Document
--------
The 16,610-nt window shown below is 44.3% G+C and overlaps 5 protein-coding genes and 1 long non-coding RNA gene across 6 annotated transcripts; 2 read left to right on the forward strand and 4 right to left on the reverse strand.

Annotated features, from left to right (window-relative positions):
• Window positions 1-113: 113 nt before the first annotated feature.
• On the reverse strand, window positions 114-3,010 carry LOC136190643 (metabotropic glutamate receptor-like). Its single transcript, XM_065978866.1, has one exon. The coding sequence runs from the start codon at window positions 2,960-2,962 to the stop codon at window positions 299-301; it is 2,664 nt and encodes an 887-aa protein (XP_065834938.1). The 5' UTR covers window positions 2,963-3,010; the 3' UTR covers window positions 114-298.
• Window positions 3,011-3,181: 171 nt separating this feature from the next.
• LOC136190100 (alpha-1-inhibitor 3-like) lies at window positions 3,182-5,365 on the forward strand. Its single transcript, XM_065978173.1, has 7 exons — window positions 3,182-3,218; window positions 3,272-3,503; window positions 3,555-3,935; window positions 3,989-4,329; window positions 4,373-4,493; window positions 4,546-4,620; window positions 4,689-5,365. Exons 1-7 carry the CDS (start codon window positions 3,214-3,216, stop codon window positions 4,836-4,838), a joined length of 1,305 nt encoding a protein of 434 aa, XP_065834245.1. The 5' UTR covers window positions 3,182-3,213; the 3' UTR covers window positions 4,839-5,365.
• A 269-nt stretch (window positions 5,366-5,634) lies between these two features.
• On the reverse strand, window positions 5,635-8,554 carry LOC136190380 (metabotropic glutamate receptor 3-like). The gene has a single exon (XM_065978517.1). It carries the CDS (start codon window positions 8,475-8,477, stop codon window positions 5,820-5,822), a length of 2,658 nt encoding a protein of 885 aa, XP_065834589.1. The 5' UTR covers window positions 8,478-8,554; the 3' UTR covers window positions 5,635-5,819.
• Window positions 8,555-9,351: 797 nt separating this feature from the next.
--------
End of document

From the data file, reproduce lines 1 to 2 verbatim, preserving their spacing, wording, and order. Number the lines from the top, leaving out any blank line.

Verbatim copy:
The 16,610-nt window shown below is 44.3% G+C and overlaps 5 protein-coding genes and 1 long non-coding RNA gene across 6 annotated transcripts; 2 read left to right on the forward strand and 4 right to left on the reverse strand.

Annotated features, from left to right (window-relative positions):